NASA’s $2.5 billion dream machine, the Mars Science Laboratory (MSL) lands its rover, Curiosity, on Mars on Monday it will be the latest in a series of missions to the red planet.
Mission control engineers at the Jet Propulsion Laboratory near Los Angeles acknowledge that delivering the one-ton, six-wheeled, nuclear-powered rover in one piece is a highly risky proposition under the best of circumstances, scheduled for 10.31pm on Sunday Pacific time (1.31am EDT on Monday/0531 GMT on Monday).
The landing is a daring and unprecedented maneuver that involves penetrating the atmosphere at a speed of 13,200 miles per hour (21,240 kilometers per hour), slowing down with the help of a supersonic parachute and dropping down gently with tethers from a rocket-powered sky crane.
The rover is carrying a chemistry kit that contains a rock-zapping laser, 17 cameras, a drill, radiation detectors, water sensors, and tools to scoop soil and check for carbon-based compounds that are the building blocks for life.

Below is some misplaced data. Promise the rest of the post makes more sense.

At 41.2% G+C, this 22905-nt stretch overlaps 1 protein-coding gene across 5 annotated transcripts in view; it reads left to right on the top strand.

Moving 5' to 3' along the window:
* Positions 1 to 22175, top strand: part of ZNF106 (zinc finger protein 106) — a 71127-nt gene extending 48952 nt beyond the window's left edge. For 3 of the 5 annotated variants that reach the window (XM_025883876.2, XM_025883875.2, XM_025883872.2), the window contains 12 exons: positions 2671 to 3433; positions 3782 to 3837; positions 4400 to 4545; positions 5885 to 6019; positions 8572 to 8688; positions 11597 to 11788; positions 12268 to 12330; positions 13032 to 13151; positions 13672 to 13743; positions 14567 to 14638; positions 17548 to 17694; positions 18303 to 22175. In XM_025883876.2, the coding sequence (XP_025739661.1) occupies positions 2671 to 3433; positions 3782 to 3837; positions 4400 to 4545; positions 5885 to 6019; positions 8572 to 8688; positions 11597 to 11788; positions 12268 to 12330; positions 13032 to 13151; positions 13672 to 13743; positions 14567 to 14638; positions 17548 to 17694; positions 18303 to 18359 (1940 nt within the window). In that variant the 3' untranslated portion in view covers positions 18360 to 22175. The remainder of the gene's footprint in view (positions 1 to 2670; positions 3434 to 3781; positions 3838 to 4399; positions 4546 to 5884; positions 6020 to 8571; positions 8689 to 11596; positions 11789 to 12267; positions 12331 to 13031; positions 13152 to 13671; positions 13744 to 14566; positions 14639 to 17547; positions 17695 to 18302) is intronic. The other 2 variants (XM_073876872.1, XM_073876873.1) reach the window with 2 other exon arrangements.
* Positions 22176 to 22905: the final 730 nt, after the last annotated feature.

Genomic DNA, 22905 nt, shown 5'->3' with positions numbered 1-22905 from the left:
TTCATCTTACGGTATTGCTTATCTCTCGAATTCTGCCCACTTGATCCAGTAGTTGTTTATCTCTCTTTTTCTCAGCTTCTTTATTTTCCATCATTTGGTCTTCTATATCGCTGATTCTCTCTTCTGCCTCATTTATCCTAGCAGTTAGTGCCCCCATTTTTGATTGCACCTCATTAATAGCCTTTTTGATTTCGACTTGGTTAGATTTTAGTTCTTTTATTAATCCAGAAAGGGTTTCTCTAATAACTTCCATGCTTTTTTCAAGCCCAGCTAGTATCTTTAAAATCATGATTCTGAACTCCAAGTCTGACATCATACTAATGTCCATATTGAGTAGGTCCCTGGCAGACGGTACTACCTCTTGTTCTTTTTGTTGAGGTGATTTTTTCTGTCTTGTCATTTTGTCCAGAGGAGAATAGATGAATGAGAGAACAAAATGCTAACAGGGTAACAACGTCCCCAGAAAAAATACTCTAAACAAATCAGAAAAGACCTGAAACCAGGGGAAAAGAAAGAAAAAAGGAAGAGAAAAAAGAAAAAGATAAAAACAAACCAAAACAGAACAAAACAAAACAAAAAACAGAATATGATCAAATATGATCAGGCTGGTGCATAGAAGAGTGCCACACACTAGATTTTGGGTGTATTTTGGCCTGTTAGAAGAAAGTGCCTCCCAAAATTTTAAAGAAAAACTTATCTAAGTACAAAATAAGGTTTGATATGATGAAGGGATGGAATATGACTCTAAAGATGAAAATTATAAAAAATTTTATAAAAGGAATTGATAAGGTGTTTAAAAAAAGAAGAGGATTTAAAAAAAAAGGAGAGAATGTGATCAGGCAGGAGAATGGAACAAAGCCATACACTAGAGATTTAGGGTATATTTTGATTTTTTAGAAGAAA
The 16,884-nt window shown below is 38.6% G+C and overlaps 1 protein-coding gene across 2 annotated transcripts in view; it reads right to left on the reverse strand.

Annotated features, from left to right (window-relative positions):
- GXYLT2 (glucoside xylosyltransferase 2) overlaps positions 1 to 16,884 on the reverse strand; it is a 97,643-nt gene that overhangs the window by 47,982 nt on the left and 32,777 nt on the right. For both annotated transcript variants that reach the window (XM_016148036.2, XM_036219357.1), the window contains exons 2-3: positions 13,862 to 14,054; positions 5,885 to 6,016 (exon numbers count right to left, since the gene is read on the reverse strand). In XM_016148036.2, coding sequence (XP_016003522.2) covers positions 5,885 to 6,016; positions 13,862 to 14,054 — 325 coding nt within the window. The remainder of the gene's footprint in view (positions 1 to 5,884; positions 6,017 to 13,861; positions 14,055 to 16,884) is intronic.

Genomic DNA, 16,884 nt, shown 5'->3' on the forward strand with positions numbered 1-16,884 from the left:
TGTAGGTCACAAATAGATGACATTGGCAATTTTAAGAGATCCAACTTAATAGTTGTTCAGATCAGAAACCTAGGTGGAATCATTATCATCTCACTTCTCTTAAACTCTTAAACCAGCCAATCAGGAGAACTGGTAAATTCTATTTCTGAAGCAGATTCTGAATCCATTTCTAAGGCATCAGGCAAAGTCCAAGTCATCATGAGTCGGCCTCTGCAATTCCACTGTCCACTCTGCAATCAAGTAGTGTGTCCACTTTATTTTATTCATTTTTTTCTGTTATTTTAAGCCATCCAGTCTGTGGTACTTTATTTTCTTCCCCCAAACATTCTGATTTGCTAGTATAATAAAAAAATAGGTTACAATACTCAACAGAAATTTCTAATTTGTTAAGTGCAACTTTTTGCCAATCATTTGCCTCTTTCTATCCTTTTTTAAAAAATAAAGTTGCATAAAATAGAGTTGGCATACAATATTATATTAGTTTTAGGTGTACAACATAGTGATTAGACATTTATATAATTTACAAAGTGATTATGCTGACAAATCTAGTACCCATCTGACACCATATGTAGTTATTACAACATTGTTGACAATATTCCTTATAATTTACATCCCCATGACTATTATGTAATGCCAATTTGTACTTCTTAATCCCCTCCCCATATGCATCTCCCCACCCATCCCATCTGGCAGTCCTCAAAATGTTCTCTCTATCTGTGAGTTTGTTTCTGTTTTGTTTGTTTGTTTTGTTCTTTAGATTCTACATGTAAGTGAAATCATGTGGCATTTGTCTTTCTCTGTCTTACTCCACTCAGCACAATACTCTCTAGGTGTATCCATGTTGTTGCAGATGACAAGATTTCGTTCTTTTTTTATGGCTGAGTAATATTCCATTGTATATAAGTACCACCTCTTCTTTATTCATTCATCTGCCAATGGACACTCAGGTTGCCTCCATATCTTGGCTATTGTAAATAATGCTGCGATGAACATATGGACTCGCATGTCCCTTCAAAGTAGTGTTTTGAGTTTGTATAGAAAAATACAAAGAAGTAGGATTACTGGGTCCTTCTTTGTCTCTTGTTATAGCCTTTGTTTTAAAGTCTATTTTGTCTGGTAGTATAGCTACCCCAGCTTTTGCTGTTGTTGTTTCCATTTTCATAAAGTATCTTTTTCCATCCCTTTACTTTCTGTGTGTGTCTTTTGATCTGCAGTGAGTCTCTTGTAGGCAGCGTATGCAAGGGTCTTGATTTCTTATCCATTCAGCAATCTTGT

Out of the 14 attempts by space agencies around the world, only six have succeeded. NASA has fared better — with only one failure in seven tries.
Conditions on the surface of Mars are very harsh. Radiation is intense. Water exists, but almost never in liquid form. Reactive chemicals such as oxidants can accumulate over immense durations without being washed away or neutralised. So it’s perhaps no surprise that adding liquid broth made the soil fizz.
The landing site for the rover is a flat area known as Gale Crater, which lies near a mountain that scientists hope the rover will be able to climb in the search for sediment layers that could be up to a billion years old.